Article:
04 April 2012

Economics and Constitutional Law

Let’s start with the already famous exchange in which Justice Antonin Scalia compared the purchase of health insurance to the purchase of broccoli, with the implication that if the government can compel you to do the former, it can also compel you to do the latter. That comparison horrified health care experts all across America because health insurance is nothing like broccoli.
Why? When people choose not to buy broccoli, they don’t make broccoli unavailable to those who want it. But when people don’t buy health insurance until they get sick — which is what happens in the absence of a mandate — the resulting worsening of the risk pool makes insurance more expensive, and often unaffordable, for those who remain. As a result, unregulated health insurance basically doesn’t work, and never has.
There are at least two ways to address this reality — which is, by the way, very much an issue involving interstate commerce, and hence a valid federal concern. One is to tax everyone — healthy and sick alike — and use the money raised to provide health coverage. That’s what Medicare and Medicaid do. The other is to require that everyone buy insurance, while aiding those for whom this is a financial hardship.

Now, there is no doubt that non-participation in a market has an impact on that market, regardless of whether we’re talking vegetables or health care.  Krugman’s conclusion is essentially correct given it’s implicit assumptions and general framework of analysis.  However, there are two essential problems with his arguments.

The first problem is that what is generally referred to by most as “health insurance” would be more accurately described as a combination of medical insurance and prepaid health care.  Insurance, by definition, does not cover unavoidable risks.  For example, homeowner’s insurance does not cover self-caused damage, like arson committed by the homeowner, because such behavior has no risk, in the sense that everyone who intentionally burns their house own does so intentionally, and therefore the odds of someone intentionally burning their house down are either one hundred percent or zero percent (i.e. they either will do it or won’t do it, and in either case the outcome is due to intentional behavior and not random chance).

In a like manner, there are certain medical procedures that are perfectly predictable, like having a cold or needing a physical.  These things are routine, and thus predictable.  As such, the risk profile for everyone regarding these things is essentially one hundred percent, which is why insurance coverage for these sort of things is so expensive:  “insurance” providers know they’re going to pay for these things, so they simply charge them in advance.

Real medical insurance would only insure for things that are both individually unpredictable and personally undesirable (like a broken leg, e.g.). Thus, Krugman is not talking about real insurance, but rather prepaid health care.  He is wrong to say that everyone should be forced to buy health insurance, but he is correct to say that everyone should be forced to buy prepaid health care, for the reasons he listed above.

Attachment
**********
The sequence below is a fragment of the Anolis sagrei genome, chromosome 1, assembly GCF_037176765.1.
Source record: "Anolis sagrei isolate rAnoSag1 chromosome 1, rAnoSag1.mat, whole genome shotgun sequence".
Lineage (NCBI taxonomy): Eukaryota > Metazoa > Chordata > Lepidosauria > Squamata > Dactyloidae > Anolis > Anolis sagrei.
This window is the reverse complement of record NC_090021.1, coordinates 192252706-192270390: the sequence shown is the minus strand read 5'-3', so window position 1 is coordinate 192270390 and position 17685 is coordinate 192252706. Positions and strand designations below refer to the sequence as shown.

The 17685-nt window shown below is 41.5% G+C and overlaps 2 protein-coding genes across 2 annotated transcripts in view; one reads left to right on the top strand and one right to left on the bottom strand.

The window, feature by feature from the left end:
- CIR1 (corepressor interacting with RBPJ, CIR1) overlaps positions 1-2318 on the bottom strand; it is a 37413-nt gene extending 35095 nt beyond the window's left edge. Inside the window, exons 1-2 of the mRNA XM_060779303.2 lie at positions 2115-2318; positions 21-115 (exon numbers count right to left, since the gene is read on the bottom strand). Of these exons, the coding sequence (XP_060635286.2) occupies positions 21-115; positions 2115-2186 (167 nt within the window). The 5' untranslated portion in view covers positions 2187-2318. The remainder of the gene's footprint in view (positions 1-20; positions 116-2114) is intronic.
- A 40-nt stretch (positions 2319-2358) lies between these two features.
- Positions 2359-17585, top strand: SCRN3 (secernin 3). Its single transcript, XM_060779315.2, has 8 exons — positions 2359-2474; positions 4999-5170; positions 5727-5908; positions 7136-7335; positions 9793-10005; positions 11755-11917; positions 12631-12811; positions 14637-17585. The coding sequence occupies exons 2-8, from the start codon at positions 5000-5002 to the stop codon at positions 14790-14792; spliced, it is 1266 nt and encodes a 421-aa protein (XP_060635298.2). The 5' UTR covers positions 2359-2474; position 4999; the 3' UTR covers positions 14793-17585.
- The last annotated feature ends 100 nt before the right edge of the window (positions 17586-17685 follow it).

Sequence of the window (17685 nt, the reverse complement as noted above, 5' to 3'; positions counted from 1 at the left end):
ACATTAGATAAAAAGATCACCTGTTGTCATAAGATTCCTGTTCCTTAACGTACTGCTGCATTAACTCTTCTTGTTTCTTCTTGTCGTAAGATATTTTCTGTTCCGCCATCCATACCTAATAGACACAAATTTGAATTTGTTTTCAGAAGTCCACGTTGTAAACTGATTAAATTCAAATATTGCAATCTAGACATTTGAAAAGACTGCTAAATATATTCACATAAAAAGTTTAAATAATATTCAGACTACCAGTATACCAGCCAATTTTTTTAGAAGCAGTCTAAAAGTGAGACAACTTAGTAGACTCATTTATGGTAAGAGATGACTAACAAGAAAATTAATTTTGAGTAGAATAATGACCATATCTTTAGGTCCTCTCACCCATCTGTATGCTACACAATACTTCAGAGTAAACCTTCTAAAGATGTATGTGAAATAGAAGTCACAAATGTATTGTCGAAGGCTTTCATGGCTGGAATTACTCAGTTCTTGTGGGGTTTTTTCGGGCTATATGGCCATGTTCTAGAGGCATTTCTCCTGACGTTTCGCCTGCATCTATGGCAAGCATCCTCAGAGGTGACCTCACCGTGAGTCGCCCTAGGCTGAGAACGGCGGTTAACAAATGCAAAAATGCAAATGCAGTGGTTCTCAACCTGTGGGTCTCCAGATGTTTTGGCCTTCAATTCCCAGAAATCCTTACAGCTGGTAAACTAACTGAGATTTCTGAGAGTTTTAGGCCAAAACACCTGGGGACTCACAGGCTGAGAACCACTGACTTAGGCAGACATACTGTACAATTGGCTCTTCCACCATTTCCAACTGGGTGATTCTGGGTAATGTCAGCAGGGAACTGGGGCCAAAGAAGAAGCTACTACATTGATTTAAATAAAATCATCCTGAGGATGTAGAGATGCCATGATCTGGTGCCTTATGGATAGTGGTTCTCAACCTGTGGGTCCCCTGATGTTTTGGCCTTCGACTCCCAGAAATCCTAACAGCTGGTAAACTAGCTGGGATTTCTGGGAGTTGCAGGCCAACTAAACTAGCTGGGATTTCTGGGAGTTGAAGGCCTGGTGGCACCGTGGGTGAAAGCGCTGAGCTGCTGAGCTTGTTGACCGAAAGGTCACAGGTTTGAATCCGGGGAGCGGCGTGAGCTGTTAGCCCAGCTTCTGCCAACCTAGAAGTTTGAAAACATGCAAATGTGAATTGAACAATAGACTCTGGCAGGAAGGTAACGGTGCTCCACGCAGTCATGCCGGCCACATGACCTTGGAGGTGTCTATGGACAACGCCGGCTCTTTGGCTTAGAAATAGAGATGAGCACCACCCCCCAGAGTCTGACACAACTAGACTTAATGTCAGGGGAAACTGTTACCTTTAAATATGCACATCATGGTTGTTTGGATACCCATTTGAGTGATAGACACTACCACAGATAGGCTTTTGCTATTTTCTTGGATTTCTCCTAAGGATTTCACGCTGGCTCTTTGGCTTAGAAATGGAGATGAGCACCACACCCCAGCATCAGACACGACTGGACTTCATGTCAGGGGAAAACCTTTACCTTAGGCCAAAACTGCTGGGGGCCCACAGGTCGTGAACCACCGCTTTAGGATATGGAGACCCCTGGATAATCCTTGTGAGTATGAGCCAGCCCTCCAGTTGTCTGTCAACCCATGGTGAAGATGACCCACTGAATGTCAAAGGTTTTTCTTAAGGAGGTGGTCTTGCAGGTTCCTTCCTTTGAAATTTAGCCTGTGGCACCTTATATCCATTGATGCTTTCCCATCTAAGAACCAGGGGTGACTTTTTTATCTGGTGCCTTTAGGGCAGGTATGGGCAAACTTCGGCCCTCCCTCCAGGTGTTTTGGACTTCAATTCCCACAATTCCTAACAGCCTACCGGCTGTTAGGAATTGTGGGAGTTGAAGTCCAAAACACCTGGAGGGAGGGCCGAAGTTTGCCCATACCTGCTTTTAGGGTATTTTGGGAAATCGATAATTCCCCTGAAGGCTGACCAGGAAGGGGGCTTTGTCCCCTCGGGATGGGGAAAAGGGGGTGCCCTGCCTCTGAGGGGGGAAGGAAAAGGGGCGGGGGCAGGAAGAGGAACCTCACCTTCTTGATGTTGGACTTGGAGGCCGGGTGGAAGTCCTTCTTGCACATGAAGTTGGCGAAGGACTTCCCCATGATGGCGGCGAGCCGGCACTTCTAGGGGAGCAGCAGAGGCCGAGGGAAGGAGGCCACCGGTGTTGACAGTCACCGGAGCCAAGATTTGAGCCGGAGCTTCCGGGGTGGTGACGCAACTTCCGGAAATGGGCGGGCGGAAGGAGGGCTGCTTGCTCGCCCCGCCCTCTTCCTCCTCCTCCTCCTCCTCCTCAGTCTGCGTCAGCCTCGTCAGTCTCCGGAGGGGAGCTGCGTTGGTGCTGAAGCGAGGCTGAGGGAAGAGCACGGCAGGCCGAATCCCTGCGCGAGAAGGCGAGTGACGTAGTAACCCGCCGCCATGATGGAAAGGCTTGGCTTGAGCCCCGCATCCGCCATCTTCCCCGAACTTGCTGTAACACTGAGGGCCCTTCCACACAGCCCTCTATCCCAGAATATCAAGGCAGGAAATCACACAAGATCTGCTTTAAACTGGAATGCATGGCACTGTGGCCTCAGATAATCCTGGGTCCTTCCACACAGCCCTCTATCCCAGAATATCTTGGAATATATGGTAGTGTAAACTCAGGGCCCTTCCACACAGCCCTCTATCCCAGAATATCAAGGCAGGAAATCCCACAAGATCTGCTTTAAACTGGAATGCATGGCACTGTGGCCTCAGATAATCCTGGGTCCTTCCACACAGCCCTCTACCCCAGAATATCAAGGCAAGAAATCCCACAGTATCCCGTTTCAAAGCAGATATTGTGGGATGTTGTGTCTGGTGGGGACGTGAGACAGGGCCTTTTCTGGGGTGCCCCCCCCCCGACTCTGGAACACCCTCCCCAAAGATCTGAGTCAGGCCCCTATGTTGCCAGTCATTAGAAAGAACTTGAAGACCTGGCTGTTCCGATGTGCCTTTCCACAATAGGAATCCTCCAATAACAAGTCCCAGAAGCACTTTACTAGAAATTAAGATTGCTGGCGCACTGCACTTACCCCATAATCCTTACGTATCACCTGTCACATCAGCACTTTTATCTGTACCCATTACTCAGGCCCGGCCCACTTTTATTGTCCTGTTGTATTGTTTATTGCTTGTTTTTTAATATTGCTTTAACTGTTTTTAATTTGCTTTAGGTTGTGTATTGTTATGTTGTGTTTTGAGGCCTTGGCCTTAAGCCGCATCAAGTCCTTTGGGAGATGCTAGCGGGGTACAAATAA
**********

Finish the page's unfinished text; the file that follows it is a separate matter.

The second problem is that Krugman conflates economic laws with constitutional laws.  While it is true, as noted before, that even non-interaction with a market still impacts a market, this simple (and true) observation is irrelevant to the issue at hand.

The question the Supreme Court needs to answer is not whether an individual’s decision to refrain from buying health insurance will at some point impact interstate commerce (it undoubtedly will, seeing as how all aspects of the economy are interrelated).  Rather, the question the Supreme Court needs to answer is:  what does the constitution mean when it says “interstate commerce”?

The latter question is indeed the more relevant one, particularly in light of the nature of constitutional law.  What is the purview of the federal government in light of its authority to regulate interstate commerce?  Laws are, in a sense, quite arbitrary in their scope and application, so the answer to the question doesn’t have to make sense to an economist.  It need only have an objective and unchanging definition.  As such, it behooves Krugman, as well as all nine justices, to spend some time trying to figure out what the authors and ratifiers of the constitution meant when the constitution was written and adopted.  It may be interstate commerce refers to direct trade among the states.  It may be that interstate commerce refers to any and all economic activity.  It may even be the case that interstate commerce refers to economic non-activity or inactivity.

However, it is the original legal definition of the term that matters when considering the application of the law in this case; the rambling opinion of a doddering Keynesian does not.  Therefore, Krugman’s argument is wholly irrelevant to the question at hand because the Supreme Court is not trying to write an economics paper but rather interpret the constitution.  The two are not the same, and Krugman’s conflation simply reveals that he is quite clearly outside his realm of expertise, and so he should simply move on to other subjects where his ignorance is not as readily apparent.

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